The pike we didn’t catch


We do not catch fish like this on Long Lake. Other people catch fish like this on Long Lake. If we catch a fish it’s a teeny one. And we hardly ever catch even a teeny one. Of course, we don’t fish in the dedicated way that Jeff does. Jeff and his Great Dane were out on the lake when it was 40 degrees and the wind was blowing and fierce rain squalls were moving through the area.

This is the Northern Pike (Esox Lucius) that Jeff caught near the drop-off pretty much straight off from our dock on Friday October 24th. I saw him pull this fish out of the water as I sat knitting  and warming myself by the fire.  And, in case Jeff’s brother is reading this, this blogger, being first duly sworn, states that she personally measured this fish and it was 38 inches long. If I saw this pike swim by my kayak, I’d be hoping he wouldn’t eat my paddle. If I saw this pike swim by when I was swimming in the lake, I wouldn’t swim in the lake anymore. In fact, just knowing she’s in the lake (most big pikes are female) will make me think twice about dangling my feet off the dock next summer. Jeff released her right after this photo was taken and she swam away lickety-split.

The Northern Pike has a lot of goofy nicknames. Mr. Toothy is one and if an angler reaches in to that mouth to remove a hook, he finds out why. Wikipedia reports another nickname that captures the same quality: Sharptooth McGraw. But my personal fav is snot rocket. If you’ve seen a pike dart away you  know about the rocket part. And the snot part is the slime that covers the pike. It is a protective coating. Careful anglers make sure they don’t handle the fish any more than is absolutely necessary, not because they are squeamish (as I am) but because healthy pike need their mucous coating to avoid skin damage that can lead to death-by-infection.

The other angler on board is Jeff’s 2-year old Great Dane. What a great day to be a dog on Long Lake.


Hillman’s 2013 Applefest


Any of my regular readers know how much the loons on Long Lake matter to us. Every chick and every adult is special. This year’s twins are doing fine. Their parents have flown south and the adolescents soon will too. They have been flying low over the water, practicing their take-offs and landings.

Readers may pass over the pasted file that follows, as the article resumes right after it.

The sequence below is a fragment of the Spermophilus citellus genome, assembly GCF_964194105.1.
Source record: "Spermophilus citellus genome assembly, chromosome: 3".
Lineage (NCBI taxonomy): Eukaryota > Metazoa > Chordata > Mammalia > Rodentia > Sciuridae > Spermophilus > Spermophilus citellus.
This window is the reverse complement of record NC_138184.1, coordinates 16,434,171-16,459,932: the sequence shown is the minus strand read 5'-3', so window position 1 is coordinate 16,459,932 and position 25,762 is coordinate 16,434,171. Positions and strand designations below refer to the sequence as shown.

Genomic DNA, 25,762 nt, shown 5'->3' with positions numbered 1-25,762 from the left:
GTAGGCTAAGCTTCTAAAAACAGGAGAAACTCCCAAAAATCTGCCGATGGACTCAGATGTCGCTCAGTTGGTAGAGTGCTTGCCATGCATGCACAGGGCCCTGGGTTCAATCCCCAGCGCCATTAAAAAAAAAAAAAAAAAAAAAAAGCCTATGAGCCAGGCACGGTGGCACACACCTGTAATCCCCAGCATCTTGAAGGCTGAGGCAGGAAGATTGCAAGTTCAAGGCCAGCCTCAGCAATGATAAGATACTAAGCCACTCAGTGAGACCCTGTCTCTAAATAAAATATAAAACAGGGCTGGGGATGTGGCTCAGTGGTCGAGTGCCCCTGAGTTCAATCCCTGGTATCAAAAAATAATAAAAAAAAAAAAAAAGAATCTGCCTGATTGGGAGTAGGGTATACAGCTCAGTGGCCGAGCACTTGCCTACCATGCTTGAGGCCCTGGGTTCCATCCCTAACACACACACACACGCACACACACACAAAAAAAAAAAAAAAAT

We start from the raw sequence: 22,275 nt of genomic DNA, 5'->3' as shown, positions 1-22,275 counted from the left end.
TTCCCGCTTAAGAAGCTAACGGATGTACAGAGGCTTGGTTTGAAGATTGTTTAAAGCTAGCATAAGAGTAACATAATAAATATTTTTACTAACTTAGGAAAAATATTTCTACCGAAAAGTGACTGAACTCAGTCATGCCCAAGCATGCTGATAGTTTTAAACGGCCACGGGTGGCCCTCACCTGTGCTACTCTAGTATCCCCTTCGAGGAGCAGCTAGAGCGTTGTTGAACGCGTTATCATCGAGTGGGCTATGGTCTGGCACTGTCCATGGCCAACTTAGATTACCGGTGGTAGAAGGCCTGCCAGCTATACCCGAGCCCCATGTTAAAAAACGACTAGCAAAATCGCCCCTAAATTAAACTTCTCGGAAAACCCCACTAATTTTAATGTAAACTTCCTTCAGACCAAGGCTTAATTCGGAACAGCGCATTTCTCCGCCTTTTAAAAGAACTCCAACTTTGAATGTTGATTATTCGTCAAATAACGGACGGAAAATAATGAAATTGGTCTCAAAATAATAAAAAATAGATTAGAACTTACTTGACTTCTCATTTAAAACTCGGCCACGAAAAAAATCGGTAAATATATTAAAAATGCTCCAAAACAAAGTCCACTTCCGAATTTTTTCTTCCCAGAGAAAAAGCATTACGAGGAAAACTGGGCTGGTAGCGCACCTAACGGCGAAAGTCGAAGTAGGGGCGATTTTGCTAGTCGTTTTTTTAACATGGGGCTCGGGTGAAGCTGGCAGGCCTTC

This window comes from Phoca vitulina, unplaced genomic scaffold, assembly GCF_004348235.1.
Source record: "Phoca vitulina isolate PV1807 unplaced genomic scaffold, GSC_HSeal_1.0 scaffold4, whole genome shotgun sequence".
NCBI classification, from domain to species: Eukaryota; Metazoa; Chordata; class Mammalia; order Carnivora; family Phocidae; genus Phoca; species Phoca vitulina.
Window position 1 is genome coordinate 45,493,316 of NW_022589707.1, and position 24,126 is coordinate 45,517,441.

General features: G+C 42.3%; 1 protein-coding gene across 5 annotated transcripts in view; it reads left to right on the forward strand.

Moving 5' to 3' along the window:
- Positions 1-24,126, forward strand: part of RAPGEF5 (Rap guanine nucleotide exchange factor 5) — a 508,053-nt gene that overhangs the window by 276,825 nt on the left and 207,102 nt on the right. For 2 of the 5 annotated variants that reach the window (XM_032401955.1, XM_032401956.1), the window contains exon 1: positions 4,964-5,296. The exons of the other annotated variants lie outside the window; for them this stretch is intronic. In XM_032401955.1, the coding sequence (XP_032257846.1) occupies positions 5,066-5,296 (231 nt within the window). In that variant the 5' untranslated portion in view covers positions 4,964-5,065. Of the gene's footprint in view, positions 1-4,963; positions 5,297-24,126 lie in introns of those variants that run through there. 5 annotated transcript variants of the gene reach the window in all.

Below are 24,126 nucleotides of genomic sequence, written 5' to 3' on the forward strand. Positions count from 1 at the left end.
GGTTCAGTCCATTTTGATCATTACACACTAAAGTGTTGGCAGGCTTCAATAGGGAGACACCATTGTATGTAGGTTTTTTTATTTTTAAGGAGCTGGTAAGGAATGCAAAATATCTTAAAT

This decorative decoy is handcrafted of Northeast Michigan Northern White Cedar. Bob Theiner, who lives on Theiner Trail in Hillman, carved and painted this adult loon with its just-hatched chick. It has landed an honored place at our Long Lake cottage. Here’s our 2013 chicks about a week after they hatched. An excellent interpretation, Bob!


Theiner, of Bob Theiner Decoys, was a featured maker at this year’s Brush Creek Mill‘s Applefest. Honestly, the Hillman area doesn’t grow many apples (and Posen already has dibs on the potatofest). But we have lots of home-grown talent, like Theiner, a master decoy maker. Here he is–along with his creations:

applefest9_lowres applefest10_lowres


We couldn’t be happier with our loon decoy purchase. Theiner’s work is top-notch. If you’re interested in his decoys, leave me a comment. Theiner doesn’t have a website (yet) but I can forward your comment on to him. Also, here’s his decoys Facebook page and his Flicker page.

HIllman did not catch a break on the weather today, but the event was still wonderful. A little rain, OK a lot of rain, just meant more of the event moved indoors. Great hot apple cider, homemade apple dumplings topped with ice cream and caramel, and lots of welcoming folks. Welcomes are something HIllman is especially good at.

Here’s the refurbished Brush Creek Mill, staffed mostly by an army of volunteers.


You can learn stuff here (yoga, computer skills, weaving), buy stuff at the River’s Edge Gift Shop, stop by and visit with a Montmorency County deputy sometimes, and check out the mill’s small collection of historic objects.